And being this way, you don't seem to need a great number of friends, or a great deal of stimulation.  You spend much of your time with the other children, engrossed in your own narrative.  But there is no doubting your open-hearted love and sociability.


You've proven to be a devoted and protective sister.  This protective part has come as a surprise.  For so long, whenever we discovered Louisa doing something dangerous or destructive, we more likely than not, found you along side her, laughing in delight.  But protective you have become---especially when we're outside the house.  It distresses you when Louisa tries to walk about in the the train by herself---you worry she will fall.   And it worries you when she goes up to strangers.  You grab her hand and pull her back---a move that we used to discourage---but now you have learned it to  do it with just enough gentleness. Yesterday, I was able to buy myself a pair of shoes thanks to your vigilance.  Louisa tore through the aisles of footware with you as a monitor.  When you felt exasperated from your charge, you told me frankly:  "it's time for Loulou to go in the stroller."  That was that, and we buckled her in despite her protests.  And so you had peace of mind.
An old picture, taken shortly after Christmas.


I've been tired lately, and often collapse in my bed after putting Loulou down for her nap.  When I wake an hour later, I find that you've glued bits of paper with drawings  of letters and people onto the inside of a styrofoam tray and filled it with beads and buttons.

"Un cadeau, Maman."  "A gift, Mama. "

Yes, my Sweet---the gift of a decorated tray and the gift of a nap.  I can delight in both your creation and your being happy left alone to create.

It has been interesting to watch your artistic trajectory.   Back in October, you made your first "face"--  a circle, with two dots and a line for the mouth.  You said it was a Carebear.   I sat back and waited for more faces to follow.  Months went by and none emerged.  Instead, you plunged back into the abstract.   Sometimes, I asked you what you were drawing.  Most often, you answered succinctly, "Lines and dots."  On some occasions,  you made an arabesque with your hand and said in a grave voice "the whole world."  I'd look at your big loopy circles and lines and think, "yes, she's got it right."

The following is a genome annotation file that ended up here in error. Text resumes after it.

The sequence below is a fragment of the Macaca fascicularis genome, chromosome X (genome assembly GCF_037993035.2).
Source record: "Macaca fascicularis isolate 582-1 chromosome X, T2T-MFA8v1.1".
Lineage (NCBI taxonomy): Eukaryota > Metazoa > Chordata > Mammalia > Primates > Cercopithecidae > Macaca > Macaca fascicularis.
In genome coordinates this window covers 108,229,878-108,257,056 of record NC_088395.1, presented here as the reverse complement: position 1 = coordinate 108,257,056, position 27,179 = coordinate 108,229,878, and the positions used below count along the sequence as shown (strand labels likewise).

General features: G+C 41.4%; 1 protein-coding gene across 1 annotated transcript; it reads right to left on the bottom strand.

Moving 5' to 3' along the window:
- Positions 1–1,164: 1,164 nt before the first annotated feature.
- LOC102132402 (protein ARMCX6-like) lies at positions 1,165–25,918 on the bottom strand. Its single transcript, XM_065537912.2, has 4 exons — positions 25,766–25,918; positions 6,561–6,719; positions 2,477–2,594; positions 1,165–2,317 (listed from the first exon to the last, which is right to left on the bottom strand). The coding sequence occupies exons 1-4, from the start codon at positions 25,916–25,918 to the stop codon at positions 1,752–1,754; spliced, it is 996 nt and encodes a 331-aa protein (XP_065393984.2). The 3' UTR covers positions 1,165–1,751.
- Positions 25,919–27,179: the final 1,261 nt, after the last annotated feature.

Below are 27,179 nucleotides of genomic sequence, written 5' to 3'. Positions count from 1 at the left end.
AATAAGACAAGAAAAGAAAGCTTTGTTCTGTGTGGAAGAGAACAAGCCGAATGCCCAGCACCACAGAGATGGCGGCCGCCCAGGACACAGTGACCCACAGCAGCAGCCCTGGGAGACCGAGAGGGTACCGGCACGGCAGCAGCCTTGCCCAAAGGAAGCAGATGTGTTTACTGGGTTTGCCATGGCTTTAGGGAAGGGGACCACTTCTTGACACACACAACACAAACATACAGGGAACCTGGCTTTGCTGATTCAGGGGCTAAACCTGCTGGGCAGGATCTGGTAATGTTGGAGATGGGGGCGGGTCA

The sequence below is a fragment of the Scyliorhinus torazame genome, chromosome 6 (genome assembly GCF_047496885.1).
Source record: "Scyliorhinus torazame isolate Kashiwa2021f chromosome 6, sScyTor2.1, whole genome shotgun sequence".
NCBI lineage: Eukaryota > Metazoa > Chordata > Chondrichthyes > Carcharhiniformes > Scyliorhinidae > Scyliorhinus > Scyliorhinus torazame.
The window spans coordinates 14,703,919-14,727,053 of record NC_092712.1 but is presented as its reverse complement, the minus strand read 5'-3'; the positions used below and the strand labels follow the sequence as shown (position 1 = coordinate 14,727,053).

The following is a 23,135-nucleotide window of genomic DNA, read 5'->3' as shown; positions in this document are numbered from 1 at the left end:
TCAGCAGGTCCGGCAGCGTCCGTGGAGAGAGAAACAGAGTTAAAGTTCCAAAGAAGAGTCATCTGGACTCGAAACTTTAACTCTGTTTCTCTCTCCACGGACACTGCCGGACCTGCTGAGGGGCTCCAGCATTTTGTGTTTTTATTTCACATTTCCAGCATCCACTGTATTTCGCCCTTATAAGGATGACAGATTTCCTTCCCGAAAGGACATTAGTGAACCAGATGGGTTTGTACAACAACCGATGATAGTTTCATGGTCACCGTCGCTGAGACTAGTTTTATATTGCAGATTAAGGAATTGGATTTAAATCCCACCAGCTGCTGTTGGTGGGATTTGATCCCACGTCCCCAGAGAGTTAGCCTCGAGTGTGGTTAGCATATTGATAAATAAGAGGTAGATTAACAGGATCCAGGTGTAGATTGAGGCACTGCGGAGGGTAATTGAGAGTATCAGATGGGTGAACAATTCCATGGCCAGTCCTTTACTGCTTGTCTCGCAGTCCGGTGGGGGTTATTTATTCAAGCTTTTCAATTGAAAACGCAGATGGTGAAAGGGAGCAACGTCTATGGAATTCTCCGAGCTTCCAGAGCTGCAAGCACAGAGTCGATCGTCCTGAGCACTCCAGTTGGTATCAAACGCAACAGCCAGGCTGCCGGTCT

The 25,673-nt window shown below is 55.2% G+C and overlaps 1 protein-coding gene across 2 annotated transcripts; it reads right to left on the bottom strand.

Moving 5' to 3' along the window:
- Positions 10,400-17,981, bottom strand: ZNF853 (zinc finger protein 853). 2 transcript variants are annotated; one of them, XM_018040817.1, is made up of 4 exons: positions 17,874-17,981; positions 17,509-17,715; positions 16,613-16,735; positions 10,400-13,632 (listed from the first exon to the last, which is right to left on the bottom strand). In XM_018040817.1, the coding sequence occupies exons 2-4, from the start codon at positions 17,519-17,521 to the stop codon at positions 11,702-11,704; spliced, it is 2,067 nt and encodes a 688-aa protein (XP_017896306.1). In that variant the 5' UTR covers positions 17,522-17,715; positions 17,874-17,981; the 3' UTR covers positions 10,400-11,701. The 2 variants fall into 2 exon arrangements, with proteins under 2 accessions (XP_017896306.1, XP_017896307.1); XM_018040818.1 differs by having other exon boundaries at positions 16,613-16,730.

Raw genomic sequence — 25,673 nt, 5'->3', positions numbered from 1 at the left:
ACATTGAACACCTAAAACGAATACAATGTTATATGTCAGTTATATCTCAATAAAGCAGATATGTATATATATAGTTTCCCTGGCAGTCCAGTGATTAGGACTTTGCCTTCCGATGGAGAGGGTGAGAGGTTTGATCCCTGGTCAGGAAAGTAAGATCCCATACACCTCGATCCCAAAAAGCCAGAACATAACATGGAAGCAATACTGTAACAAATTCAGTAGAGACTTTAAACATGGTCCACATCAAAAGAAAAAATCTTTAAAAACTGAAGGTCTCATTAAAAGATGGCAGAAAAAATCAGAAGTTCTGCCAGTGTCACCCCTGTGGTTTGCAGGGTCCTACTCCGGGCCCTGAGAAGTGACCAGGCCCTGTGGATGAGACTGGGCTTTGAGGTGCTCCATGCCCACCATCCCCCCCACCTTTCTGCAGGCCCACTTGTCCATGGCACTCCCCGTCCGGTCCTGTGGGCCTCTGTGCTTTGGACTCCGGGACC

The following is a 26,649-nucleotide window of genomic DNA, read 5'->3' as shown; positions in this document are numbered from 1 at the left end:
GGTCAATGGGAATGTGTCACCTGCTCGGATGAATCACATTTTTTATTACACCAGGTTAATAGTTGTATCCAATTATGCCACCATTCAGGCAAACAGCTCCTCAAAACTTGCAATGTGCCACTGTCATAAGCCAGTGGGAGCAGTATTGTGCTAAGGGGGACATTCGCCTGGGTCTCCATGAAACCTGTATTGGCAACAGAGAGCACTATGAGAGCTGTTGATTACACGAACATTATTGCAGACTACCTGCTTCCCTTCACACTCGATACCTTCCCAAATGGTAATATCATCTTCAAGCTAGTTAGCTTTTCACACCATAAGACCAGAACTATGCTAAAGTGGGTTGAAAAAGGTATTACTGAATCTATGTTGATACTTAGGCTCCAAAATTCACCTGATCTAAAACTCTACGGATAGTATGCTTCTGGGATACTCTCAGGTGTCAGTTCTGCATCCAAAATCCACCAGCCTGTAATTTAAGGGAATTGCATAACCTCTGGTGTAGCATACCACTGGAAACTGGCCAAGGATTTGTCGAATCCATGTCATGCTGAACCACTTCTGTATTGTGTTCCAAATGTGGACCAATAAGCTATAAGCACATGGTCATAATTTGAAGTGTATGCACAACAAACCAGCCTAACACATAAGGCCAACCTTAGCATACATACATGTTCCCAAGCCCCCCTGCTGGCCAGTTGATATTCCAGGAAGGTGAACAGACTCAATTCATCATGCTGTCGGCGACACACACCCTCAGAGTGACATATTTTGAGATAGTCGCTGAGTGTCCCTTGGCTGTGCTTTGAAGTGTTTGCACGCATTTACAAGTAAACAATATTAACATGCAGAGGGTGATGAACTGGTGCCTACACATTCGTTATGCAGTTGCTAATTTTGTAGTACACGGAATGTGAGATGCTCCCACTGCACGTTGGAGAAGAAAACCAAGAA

You graduated to delicate branching  drawings, with lines meeting at big, dark dots.   They reminded me of Miros.  I guessed you were learning from the drawings in Daddy's research notebooks.  You drew these branching graphs on napkins during our travels in Barcelona and Amsterdam, and I promised myself that I'd give you some proper paper when we got home, and that I'd frame the drawing.

One of my favorites: "Broken Bidets"
But, abruptly, the graphs gave way and, at last, people emerged: great, bodiless heads, with flagellum-like limbs, and googly eyes of discrepant sizes.   You labeled your figures with zigzags standing in for text.  In recent weeks, bodies have made an appearance; hair too---both curly and straight---as well as fingers, eyelashes, and dots for cheeks.    In and around these figures are letters.   Real, undeniable letters.  I have to give credit to the French school--for certainly some of their lessons have hit home, and they blossom forth in your art.

Little four-year-old Maria, How blessed we are to have you in our family.  How blessed we are to watch you grow and be your parents.  Here's to another year of living with the Mystery!

*Maria's teachers were concerned because they were unaware that we would be moving this summer.  They were reviewing Maria's work and weren't sure that Maria had learned enough of the material to graduate to the next level.  Maria only for attended for half days and she was frequently absent because our many trips.  Clearly, we, as a family, didn't get fully on board the French kindergarten thing.  While that was not a good think for Maria's language acquisition, it meant that we got to see more of Europe and Louisa and I got to see more of Maria.  You take the good with the bad.

No comments:

Post a Comment